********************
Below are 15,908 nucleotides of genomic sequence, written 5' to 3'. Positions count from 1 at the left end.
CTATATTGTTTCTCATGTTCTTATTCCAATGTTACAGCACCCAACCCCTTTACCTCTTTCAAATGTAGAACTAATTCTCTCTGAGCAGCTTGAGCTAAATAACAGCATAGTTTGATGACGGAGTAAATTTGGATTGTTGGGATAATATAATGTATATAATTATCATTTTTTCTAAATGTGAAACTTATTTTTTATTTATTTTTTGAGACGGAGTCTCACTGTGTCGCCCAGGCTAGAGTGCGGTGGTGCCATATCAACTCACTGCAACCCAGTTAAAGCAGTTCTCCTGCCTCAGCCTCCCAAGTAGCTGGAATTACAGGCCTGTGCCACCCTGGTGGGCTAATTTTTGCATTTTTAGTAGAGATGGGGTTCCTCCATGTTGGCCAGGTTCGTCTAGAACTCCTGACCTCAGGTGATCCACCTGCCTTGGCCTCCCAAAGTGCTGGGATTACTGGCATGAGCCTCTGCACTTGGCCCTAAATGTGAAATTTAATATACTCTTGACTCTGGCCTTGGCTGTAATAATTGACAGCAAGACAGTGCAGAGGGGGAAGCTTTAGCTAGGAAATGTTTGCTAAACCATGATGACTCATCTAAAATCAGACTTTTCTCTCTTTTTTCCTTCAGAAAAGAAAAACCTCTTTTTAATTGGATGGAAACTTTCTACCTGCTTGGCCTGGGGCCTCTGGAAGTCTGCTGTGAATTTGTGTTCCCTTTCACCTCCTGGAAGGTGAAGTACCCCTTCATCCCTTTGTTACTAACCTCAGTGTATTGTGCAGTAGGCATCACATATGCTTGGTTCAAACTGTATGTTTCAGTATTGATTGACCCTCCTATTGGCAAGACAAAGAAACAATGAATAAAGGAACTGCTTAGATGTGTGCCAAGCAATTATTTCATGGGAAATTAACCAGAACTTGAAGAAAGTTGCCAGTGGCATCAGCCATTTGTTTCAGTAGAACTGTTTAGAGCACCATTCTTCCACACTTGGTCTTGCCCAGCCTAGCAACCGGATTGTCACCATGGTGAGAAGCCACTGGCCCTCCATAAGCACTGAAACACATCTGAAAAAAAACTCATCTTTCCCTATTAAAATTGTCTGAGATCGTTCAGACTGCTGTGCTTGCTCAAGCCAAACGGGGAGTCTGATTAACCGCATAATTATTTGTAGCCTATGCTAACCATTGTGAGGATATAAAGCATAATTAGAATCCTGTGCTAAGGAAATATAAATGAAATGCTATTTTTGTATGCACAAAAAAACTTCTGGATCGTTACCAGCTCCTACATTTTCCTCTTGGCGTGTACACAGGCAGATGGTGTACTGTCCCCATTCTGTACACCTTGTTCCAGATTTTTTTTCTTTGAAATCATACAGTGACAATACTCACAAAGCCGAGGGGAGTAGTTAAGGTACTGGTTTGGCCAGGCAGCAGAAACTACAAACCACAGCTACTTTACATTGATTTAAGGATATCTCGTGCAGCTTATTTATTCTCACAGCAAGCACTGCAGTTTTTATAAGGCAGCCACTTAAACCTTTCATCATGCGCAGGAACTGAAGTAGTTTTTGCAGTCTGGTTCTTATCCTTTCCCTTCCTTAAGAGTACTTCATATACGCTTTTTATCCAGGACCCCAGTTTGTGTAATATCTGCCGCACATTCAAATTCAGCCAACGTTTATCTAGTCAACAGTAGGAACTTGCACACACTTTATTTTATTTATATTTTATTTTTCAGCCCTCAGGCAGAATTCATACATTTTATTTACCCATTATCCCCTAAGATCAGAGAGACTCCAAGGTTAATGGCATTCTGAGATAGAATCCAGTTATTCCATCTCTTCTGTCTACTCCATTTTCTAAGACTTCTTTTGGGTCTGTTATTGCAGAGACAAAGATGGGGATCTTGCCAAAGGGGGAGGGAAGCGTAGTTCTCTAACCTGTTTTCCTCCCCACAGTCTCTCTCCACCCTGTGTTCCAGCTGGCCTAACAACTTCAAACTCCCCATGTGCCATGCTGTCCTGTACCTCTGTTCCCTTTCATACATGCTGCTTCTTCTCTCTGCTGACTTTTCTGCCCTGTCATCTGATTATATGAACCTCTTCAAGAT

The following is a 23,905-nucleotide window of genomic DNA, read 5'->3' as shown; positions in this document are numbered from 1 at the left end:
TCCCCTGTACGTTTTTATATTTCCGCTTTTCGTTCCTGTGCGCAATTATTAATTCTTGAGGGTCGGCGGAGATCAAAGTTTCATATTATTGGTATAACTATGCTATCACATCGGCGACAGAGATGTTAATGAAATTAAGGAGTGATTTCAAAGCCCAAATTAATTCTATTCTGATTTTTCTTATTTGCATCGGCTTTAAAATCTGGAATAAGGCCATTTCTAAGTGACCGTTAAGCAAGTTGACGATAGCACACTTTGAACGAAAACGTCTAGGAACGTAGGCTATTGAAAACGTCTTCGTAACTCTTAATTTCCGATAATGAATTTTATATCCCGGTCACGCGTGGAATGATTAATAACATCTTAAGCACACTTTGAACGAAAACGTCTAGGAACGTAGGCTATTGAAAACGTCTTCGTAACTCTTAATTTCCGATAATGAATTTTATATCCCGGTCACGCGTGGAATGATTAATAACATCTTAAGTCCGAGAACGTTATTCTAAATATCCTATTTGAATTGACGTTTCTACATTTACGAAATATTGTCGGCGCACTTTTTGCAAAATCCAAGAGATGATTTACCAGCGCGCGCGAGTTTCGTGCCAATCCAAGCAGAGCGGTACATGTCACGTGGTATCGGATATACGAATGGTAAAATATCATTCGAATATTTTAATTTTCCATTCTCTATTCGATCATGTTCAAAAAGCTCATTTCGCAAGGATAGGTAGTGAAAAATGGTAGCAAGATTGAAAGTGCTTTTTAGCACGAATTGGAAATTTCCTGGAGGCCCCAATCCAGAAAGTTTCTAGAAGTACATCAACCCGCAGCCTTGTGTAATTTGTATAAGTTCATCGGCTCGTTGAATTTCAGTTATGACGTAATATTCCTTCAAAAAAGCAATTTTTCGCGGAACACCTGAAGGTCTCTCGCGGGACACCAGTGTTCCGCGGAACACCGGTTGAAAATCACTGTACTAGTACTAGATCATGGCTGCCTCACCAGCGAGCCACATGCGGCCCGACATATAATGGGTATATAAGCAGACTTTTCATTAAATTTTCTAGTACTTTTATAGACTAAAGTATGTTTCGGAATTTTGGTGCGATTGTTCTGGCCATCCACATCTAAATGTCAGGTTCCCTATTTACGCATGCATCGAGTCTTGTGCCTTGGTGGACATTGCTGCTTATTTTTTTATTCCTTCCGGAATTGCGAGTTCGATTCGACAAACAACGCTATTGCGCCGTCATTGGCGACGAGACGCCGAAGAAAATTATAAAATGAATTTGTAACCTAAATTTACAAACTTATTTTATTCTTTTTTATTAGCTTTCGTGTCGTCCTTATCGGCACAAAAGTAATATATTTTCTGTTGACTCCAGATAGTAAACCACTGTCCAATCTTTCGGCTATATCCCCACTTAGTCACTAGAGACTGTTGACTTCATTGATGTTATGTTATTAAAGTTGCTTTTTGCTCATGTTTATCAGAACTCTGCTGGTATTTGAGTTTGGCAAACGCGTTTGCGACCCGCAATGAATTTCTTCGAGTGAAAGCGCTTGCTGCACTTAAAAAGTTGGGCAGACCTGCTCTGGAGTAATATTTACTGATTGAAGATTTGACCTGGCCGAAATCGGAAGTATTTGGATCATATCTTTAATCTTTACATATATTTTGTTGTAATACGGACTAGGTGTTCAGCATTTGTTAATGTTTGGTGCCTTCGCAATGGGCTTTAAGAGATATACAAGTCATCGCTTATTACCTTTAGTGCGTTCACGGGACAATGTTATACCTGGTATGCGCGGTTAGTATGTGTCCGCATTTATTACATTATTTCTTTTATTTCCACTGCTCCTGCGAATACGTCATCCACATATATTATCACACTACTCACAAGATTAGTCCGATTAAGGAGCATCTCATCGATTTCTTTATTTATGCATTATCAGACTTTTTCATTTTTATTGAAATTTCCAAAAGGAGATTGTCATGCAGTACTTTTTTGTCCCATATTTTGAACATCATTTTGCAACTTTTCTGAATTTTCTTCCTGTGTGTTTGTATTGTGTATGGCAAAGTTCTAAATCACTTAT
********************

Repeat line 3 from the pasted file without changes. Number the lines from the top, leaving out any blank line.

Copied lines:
The following is a 23,905-nucleotide window of genomic DNA, read 5'->3' as shown; positions in this document are numbered from 1 at the left end: